© 2024 WEMU
Serving Ypsilanti, Ann Arbor and Washtenaw County, MI
Play Live Radio
Next Up:
0:00 0:00
Available On Air Stations

Israeli lawmaker on the U.N. genocide case against Israel


Two days of arguments have concluded at the International Court of Justice in the Hague over whether Israel's government is committing genocide in Gaza. The case was brought by South Africa, and Israel has called the accusations baseless, saying that it's defending itself against Hamas. Israel made their case at the court on Friday and opened by discussing the attacks of October 7.


TAL BECKER: The events of that day are all but ignored in the applicant's submissions, but we are compelled to share with the court some fraction of its horror. The largest calculated mass murder of Jews in a single day since the Holocaust. We do so not because these acts - however sadistic and systematic - release Israel of its obligations to uphold the law as it defends its citizens and territory. That is unquestionable. We do so because it is impossible to understand the armed conflict in Gaza without appreciating the nature of the threat that Israel is facing and the brutality and lawlessness of the armed force confronting it.

LIMBONG: The case has generated a lot of debate, especially within Israel, and particularly for Ofer Cassif. He's a member of Israel's legislative body, the Knesset, representing the left-wing Hadash party. Cassif expressed his support for South Africa's case and is now facing calls for his expulsion by fellow lawmakers. I spoke with him recently about his views and the controversy they've generated, and he started by explaining what exactly he'd like to see happen as a result of this trial.


OFER CASSIF: So what is needed is a kind of an organization or institution that may - must be as impartial and unbiased as possible to investigate what's going on in Gaza. So this is one thing, that this is a - I do not want to say that the legal concept of genocide is relevant for what's going on in Gaza because I don't know. But I do want it to be investigated impartially, and I think that the ICJ is one of the right institutions to do so.

The second thing, which, in my view, is even more important, stems from my basic ideological value, which puts human beings and their well-being and lives as a superior value. We know that the death toll, not to mention the destruction, the starvation, the thirst, the lack of hospitals and medicine. That's unacceptable. That's unacceptable. It doesn't matter who is responsible. That should be investigated and stopped.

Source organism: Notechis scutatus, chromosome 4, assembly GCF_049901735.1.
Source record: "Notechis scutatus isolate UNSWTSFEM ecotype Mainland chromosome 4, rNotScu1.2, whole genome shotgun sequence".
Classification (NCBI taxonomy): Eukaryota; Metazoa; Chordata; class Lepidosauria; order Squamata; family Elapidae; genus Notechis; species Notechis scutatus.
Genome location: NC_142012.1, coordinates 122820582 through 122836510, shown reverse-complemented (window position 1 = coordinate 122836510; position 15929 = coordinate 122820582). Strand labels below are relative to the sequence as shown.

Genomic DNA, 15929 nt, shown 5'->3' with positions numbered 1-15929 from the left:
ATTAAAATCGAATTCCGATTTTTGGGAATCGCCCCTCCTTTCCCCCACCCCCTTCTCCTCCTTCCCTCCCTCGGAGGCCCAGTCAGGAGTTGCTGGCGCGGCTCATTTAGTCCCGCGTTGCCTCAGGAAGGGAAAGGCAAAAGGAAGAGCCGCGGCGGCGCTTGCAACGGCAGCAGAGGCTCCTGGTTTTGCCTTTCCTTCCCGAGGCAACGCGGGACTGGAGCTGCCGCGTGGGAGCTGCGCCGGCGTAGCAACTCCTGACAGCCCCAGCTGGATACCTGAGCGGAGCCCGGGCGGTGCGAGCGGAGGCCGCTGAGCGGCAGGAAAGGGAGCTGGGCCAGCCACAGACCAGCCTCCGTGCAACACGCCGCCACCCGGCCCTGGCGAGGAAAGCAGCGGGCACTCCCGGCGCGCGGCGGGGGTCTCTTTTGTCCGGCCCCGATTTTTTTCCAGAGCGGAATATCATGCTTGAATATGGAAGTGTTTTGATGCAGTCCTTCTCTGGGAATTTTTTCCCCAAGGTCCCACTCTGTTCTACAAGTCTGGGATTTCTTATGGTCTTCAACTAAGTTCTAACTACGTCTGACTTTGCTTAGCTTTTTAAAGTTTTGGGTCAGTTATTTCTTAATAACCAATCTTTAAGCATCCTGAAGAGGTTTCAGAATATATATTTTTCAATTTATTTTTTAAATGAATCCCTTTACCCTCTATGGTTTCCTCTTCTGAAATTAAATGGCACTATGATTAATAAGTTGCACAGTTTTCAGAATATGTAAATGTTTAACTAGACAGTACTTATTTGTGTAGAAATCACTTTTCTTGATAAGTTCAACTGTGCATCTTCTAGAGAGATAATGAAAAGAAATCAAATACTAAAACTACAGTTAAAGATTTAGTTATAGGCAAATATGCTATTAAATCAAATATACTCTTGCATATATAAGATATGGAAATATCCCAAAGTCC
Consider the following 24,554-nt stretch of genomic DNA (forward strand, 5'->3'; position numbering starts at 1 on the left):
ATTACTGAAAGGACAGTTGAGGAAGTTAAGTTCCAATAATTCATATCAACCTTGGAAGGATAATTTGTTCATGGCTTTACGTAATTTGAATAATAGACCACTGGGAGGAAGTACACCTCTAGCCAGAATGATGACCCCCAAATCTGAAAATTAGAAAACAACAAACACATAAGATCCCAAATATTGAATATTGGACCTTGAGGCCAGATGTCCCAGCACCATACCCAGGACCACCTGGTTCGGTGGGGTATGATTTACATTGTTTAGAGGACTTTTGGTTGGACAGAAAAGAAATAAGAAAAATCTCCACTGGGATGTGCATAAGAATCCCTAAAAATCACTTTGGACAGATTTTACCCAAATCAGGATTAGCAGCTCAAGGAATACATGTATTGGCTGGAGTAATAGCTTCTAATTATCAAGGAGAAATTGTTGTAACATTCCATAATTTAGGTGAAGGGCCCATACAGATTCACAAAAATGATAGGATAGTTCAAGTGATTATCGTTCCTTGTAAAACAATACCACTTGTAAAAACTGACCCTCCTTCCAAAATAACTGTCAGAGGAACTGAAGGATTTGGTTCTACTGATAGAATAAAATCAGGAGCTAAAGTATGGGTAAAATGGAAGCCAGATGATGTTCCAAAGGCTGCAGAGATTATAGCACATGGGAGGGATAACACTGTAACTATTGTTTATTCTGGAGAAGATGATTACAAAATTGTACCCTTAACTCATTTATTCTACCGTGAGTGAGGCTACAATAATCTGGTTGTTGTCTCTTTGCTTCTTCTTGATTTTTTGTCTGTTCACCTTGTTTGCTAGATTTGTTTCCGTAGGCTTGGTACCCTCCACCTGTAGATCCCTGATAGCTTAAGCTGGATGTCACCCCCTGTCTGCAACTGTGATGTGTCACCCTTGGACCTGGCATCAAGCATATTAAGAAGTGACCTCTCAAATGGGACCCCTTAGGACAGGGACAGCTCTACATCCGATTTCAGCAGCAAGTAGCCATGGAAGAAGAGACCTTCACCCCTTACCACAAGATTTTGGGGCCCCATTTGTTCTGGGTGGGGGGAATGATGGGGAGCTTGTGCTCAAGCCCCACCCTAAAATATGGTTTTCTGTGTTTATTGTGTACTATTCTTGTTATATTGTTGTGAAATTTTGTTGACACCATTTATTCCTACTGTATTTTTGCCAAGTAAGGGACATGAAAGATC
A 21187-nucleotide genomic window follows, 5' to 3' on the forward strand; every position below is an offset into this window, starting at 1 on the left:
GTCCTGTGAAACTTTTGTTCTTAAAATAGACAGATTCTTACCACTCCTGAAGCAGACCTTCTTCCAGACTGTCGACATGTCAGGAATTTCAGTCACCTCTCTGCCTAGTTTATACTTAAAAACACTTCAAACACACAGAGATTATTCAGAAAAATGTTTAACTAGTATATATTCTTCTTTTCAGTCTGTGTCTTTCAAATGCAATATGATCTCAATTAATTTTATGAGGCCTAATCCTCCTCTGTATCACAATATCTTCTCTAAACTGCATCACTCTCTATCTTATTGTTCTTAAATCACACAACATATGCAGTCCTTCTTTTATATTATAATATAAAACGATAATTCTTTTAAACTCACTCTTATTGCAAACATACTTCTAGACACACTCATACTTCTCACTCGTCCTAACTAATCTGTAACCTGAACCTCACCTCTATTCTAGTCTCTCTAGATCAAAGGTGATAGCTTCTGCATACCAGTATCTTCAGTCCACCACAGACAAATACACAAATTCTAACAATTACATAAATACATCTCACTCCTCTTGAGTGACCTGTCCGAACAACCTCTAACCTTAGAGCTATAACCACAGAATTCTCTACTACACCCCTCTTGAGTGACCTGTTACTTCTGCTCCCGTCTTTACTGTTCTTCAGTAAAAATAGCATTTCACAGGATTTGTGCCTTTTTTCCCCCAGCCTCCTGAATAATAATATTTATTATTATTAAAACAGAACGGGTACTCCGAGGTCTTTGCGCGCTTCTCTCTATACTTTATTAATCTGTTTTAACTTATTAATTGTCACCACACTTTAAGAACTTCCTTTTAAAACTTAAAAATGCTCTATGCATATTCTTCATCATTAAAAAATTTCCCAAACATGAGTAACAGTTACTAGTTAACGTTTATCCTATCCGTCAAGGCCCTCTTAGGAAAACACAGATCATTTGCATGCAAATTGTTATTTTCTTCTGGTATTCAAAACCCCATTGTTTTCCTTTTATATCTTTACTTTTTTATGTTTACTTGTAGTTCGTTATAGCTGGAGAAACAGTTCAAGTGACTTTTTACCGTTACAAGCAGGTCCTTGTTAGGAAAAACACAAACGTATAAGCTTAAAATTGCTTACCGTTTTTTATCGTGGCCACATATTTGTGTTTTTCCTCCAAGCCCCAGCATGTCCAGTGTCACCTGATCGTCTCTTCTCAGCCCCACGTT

And also the hostages - there are still 136 Israeli hostages in the hands of the murderous Hamas. They are dying. They're literally - they are dying. They have no medicine. They are held under terrible conditions, tortured. More and more Israelis begin to understand that the only way to get those poor hostages back home as healthy and as fast as possible is by exchange of prisoners and stopping the war. So that's an instrument that we have to use, given the conditions in Israel.

LIMBONG: Well, even if the ICJ says Israel should stop its assault on Gaza, Israel really has no reason to stop, right? They claim their actions are in self-defense, and also the court's decision would be difficult to enforce. So what's your motivation here?

CASSIF: Look. The motivation for - is to use any means that we have, internationally as well, to stop the bloodshed and to save those lives I was talking about, of Palestinians and Israelis alike.

LIMBONG: You know, so far, about 85 members of the Knesset who, you know, who have signed a petition calling for your expulsion. Do you feel like you have any support for your stances?

CASSIF: First of all, I have my own, you know, comrades in my party and movement and, of course, in the Knesset and outside. And they are totally supportive. And I visit, you know, the families - many of the families, not all of them - but some of the families, you know, of the victims who were murdered by the Hamas, and I visit the families of the hostages.

And I must say that among them, there's a lot of support for my and our views. And it's - for me, it's much more encouraging than anything else because those are the main victims, and I feel very close to them emotionally. And so I'm happy that I have a support among them, of course, obviously, not all of them. But the most important thing for me is to follow in and to behave and act according to my beliefs.

LIMBONG: You know, you've talked about how your political activism is tied to your Judaism, even though you're an atheist. And I wonder, how did your upbringing inform, you know, your decision in this specific case?

CASSIF: I strongly believe that the main ideas of Judaism and heritage are justice, peace and equality. And I tell you something else, which I think that is even stronger. I think that originally, and you can see it especially when you refer to the prophets, that the prophets were dissidents. I think Judaism is a very strong legacy of dissidents, and dissidence means to stay by justice against the government or the ruler once the ruler or the government violates basic principles of justice and the equality.

LIMBONG: That's Ofer Cassif. He is a member of the Israeli Knesset. Thank you so much for your time.

CASSIF: Thank you so much. Transcript provided by NPR, Copyright NPR.

NPR transcripts are created on a rush deadline by an NPR contractor. This text may not be in its final form and may be updated or revised in the future. Accuracy and availability may vary. The authoritative record of NPR’s programming is the audio record.